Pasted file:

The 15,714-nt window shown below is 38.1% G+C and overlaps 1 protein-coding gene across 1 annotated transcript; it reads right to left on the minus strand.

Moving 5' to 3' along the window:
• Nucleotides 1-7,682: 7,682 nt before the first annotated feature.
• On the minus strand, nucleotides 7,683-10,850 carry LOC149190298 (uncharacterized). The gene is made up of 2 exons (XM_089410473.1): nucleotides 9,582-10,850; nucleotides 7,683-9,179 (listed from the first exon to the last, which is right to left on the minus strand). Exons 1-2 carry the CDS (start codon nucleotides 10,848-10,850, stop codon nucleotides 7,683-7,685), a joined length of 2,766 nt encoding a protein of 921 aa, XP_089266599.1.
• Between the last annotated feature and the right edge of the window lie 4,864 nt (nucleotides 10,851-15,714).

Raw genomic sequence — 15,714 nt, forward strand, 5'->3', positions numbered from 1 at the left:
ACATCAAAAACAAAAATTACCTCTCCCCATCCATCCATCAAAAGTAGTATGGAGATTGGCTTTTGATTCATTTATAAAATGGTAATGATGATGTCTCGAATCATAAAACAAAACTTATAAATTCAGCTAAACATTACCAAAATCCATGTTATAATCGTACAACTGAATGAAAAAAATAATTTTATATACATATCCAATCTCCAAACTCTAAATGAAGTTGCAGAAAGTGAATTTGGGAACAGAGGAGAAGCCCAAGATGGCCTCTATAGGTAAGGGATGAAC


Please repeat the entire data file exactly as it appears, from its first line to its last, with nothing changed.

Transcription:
The 15,714-nt window shown below is 38.1% G+C and overlaps 1 protein-coding gene across 1 annotated transcript; it reads right to left on the minus strand.

Moving 5' to 3' along the window:
• Nucleotides 1-7,682: 7,682 nt before the first annotated feature.
• On the minus strand, nucleotides 7,683-10,850 carry LOC149190298 (uncharacterized). The gene is made up of 2 exons (XM_089410473.1): nucleotides 9,582-10,850; nucleotides 7,683-9,179 (listed from the first exon to the last, which is right to left on the minus strand). Exons 1-2 carry the CDS (start codon nucleotides 10,848-10,850, stop codon nucleotides 7,683-7,685), a joined length of 2,766 nt encoding a protein of 921 aa, XP_089266599.1.
• Between the last annotated feature and the right edge of the window lie 4,864 nt (nucleotides 10,851-15,714).

Raw genomic sequence — 15,714 nt, forward strand, 5'->3', positions numbered from 1 at the left:
ACATCAAAAACAAAAATTACCTCTCCCCATCCATCCATCAAAAGTAGTATGGAGATTGGCTTTTGATTCATTTATAAAATGGTAATGATGATGTCTCGAATCATAAAACAAAACTTATAAATTCAGCTAAACATTACCAAAATCCATGTTATAATCGTACAACTGAATGAAAAAAATAATTTTATATACATATCCAATCTCCAAACTCTAAATGAAGTTGCAGAAAGTGAATTTGGGAACAGAGGAGAAGCCCAAGATGGCCTCTATAGGTAAGGGATGAAC